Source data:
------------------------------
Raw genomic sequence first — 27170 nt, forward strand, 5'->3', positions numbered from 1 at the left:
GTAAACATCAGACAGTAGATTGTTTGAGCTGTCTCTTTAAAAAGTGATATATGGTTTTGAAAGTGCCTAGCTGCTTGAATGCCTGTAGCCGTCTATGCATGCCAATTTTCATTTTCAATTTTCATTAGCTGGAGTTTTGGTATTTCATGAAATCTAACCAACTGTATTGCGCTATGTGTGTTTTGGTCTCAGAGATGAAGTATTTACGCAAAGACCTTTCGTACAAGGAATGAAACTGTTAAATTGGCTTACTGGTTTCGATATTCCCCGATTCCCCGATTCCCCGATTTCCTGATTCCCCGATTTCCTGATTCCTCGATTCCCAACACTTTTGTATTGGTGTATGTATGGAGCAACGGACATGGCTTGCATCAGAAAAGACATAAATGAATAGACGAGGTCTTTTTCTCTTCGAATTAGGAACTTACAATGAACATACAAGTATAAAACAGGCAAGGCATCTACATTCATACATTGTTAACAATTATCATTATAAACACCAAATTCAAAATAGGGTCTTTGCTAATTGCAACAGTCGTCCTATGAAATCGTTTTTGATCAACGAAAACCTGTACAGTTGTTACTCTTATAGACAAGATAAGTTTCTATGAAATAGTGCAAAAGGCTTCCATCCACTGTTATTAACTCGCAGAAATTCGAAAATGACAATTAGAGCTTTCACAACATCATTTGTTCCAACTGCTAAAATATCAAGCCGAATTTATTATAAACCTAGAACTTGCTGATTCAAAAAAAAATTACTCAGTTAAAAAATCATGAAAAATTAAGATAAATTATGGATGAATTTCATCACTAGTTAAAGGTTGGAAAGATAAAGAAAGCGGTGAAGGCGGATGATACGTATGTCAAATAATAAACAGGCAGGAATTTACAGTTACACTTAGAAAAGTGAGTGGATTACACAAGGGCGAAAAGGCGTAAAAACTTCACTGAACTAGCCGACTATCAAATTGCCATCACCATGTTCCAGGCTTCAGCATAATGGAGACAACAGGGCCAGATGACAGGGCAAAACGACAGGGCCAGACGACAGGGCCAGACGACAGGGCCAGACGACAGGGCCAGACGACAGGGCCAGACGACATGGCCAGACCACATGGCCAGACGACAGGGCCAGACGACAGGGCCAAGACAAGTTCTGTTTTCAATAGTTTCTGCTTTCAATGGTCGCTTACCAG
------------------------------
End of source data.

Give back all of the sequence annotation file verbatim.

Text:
Raw genomic sequence first — 27170 nt, forward strand, 5'->3', positions numbered from 1 at the left:
GTAAACATCAGACAGTAGATTGTTTGAGCTGTCTCTTTAAAAAGTGATATATGGTTTTGAAAGTGCCTAGCTGCTTGAATGCCTGTAGCCGTCTATGCATGCCAATTTTCATTTTCAATTTTCATTAGCTGGAGTTTTGGTATTTCATGAAATCTAACCAACTGTATTGCGCTATGTGTGTTTTGGTCTCAGAGATGAAGTATTTACGCAAAGACCTTTCGTACAAGGAATGAAACTGTTAAATTGGCTTACTGGTTTCGATATTCCCCGATTCCCCGATTCCCCGATTTCCTGATTCCCCGATTTCCTGATTCCTCGATTCCCAACACTTTTGTATTGGTGTATGTATGGAGCAACGGACATGGCTTGCATCAGAAAAGACATAAATGAATAGACGAGGTCTTTTTCTCTTCGAATTAGGAACTTACAATGAACATACAAGTATAAAACAGGCAAGGCATCTACATTCATACATTGTTAACAATTATCATTATAAACACCAAATTCAAAATAGGGTCTTTGCTAATTGCAACAGTCGTCCTATGAAATCGTTTTTGATCAACGAAAACCTGTACAGTTGTTACTCTTATAGACAAGATAAGTTTCTATGAAATAGTGCAAAAGGCTTCCATCCACTGTTATTAACTCGCAGAAATTCGAAAATGACAATTAGAGCTTTCACAACATCATTTGTTCCAACTGCTAAAATATCAAGCCGAATTTATTATAAACCTAGAACTTGCTGATTCAAAAAAAAATTACTCAGTTAAAAAATCATGAAAAATTAAGATAAATTATGGATGAATTTCATCACTAGTTAAAGGTTGGAAAGATAAAGAAAGCGGTGAAGGCGGATGATACGTATGTCAAATAATAAACAGGCAGGAATTTACAGTTACACTTAGAAAAGTGAGTGGATTACACAAGGGCGAAAAGGCGTAAAAACTTCACTGAACTAGCCGACTATCAAATTGCCATCACCATGTTCCAGGCTTCAGCATAATGGAGACAACAGGGCCAGATGACAGGGCAAAACGACAGGGCCAGACGACAGGGCCAGACGACAGGGCCAGACGACAGGGCCAGACGACAGGGCCAGACGACATGGCCAGACCACATGGCCAGACGACAGGGCCAGACGACAGGGCCAAGACAAGTTCTGTTTTCAATAGTTTCTGCTTTCAATGGTCGCTTACCAG